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Fair vote possible in Anbar, top Marine says
By Gordon Trowbridge | Army Times
CAMP FALLUJAH, Iraq - The U.S. military believes Iraq's rebellious Anbar province can be brought into national elections scheduled for January, the top U.S. officer in the province said.
``The goal is to get everyone of age and eligible to vote registered - no ifs, ands or buts,'' said Marine Lt. Gen. John Sattler, commander of 1st Marine Expeditionary Force.
The province is home to Fallujah, a former militant stronghold that was retaken by U.S. and Iraqi government forces in a weeklong offensive last month. Insurgents are also active in Ramadi, the other major city in the province. Both cities lie in the so-called Sunni Triangle, where Saddam Hussein drew much of his support.
Sattler said in an interview last week there is ``no doubt'' that Anbar is somewhat behind the other Iraqi provinces in registering voters. ``But we have some ideas on extending the registration period,'' he said. ``We've got a long way to go and a short time to get there, but it can be done.''
Secretary of Defense Donald Rumsfeld and other U.S. officials have said the Iraqi national elections would be an important milestone. Rumsfeld said last week that from that point forward, Iraqis should gain confidence in their government and the government should become more capable of running its own affairs.
But that plan may fall apart without significant political participation from the nation's Sunni Muslim minority. Anbar's population is largely Sunni, a group that was favored under Saddam but is likely to lose power in elections to the Shiite Muslims. Shiites make up about 60 percent of the country's population.
Sattler said breaking down Sunni opposition must begin in Fallujah. The city is heavily damaged, and its residents, most of whom are living in camps outside the city, are anxious to return.
But that is going slower than hoped. U.S. and Iraqi officials had hoped to begin as early as this week to allow the return of the city's more than 200,000 residents. But they said security, not the calendar, would drive their decisions. ``I wouldn't pay attention to any particular date,'' said Maj. Jeff Lipson, a Marine civil affairs officer. ``There may be dates that are thrown around, but there are other criteria. We are trying to convince the (interim Iraqi government) of why a later date would be better.''
On Sunday, warplanes hit targets in Fallujah, and troops clashed with insurgents.
Getting residents back to Fallujah is critical in helping to persuade ordinary Iraqis to throw in their lot with elections and the interim government, officers say. ``When they come back, it's make or break,'' Sattler said. ``If U.S. and Iraqi officials can move quickly to rebuild damaged infrastructure and make good on claims by those whose homes were damaged, residents will see that they have a stake in the nation's future.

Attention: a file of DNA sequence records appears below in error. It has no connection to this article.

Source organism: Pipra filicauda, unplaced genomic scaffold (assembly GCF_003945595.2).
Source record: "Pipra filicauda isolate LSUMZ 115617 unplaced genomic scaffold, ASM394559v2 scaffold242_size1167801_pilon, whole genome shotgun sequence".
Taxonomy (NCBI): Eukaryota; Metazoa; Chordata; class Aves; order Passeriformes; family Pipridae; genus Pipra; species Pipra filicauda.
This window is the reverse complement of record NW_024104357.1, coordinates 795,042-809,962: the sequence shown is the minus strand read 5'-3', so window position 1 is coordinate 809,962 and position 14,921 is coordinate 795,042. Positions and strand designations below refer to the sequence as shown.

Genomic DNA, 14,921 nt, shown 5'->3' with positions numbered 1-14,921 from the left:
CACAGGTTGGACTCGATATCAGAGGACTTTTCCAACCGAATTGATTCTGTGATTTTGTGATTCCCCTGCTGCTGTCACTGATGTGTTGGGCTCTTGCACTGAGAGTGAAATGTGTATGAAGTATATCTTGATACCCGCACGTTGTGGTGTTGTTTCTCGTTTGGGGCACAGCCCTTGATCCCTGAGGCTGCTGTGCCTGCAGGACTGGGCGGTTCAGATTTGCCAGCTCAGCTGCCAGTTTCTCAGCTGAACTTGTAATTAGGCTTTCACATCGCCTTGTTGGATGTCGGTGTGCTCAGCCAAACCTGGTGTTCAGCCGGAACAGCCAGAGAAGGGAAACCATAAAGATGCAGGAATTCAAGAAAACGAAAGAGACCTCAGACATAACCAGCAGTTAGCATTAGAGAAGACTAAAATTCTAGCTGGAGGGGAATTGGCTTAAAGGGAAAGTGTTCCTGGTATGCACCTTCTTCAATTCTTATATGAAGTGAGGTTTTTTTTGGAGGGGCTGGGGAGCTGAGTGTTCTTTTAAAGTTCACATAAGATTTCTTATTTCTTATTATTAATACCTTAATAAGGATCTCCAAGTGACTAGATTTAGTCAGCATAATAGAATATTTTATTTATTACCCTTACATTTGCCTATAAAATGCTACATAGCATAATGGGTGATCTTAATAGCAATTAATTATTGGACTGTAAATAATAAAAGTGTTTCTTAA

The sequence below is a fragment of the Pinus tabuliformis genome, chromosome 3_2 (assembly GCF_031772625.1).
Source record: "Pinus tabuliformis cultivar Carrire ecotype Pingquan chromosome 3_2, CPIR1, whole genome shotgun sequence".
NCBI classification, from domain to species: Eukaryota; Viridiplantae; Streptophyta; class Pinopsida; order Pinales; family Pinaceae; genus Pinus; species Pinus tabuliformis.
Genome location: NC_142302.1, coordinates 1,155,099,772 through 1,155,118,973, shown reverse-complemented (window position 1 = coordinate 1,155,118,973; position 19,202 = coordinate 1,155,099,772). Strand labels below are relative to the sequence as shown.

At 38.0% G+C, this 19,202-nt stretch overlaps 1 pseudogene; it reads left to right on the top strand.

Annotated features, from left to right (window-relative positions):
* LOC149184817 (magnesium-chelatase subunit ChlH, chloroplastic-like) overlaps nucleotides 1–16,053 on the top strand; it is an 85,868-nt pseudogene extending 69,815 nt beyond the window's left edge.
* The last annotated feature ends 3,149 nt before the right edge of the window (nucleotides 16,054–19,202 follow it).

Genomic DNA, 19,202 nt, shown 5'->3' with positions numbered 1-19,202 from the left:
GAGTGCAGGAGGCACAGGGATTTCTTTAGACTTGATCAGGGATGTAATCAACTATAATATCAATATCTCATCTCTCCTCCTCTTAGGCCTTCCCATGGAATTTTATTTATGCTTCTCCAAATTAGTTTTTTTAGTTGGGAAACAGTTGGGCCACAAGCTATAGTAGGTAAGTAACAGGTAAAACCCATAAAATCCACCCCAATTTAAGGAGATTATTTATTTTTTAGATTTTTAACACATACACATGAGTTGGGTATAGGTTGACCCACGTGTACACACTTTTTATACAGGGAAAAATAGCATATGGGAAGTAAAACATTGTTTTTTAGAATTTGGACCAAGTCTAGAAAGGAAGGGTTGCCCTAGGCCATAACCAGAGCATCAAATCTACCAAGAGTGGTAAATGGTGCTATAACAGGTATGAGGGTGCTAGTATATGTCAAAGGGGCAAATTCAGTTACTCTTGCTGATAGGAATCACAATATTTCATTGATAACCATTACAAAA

``If we don't do that, then we haven't gotten beyond tactical victory in the town,'' he said.
Marine engineers say much work remains to make the city safe for civilians. Tons of rubble and debris must be cleared. Standing water is being pumped from a number of areas, and Iraqi officials are just beginning to assess the job of restoring electric service, according to Navy Rear Adm. Raymond Alexander, chief of the 1st Marine Expeditionary Force Engineer Group.
U.S. and Iraqi military leaders and Iraq's interim government have designed a plan for the return of civilians, one they hope will satisfy residents without allowing insurgents into the city, Sattler said.
The government will declare sections of the city cleared for residents. Sattler said heads of households will be allowed in first, after they show identification proving they are residents of the city.
Officials will use a set of identification tests already in use on Iraqis detained by U.S. forces. These tests - fingerprinting, a scan of the eye's iris and a photograph - will be compared against a database of known or suspected terrorists.
``On the surface, it may seem heavy-handed,'' said Maj. Francis Piccoli, a Marine spokesman. ``But the purpose is to keep the people of Fallujah safe.''
Private vehicles will be banned to protect against car bombs, Sattler said. Instead, buses will move residents to their neighborhoods.
Sattler, who last month said the Fallujah offensive had ``broken the back'' of the insurgency, said he still believes the assault badly damaged the insurgents.
``We don't want to be Pollyanna, or take credit for ending the insurgency,'' he said. ``But they put a lot of eggs in that one basket. The basket is crushed.''
Lt. Col. Dan Wilson, a Marine operations planner, said insurgent attacks have fallen by more than half in the Marines' area of operations.
``The worst case,'' Sattler said, ``is that the insurgency starts to lose its effectiveness. The best case is these folks (insurgents) become disenchanted and say, "Hey let's get on the winning team.' ``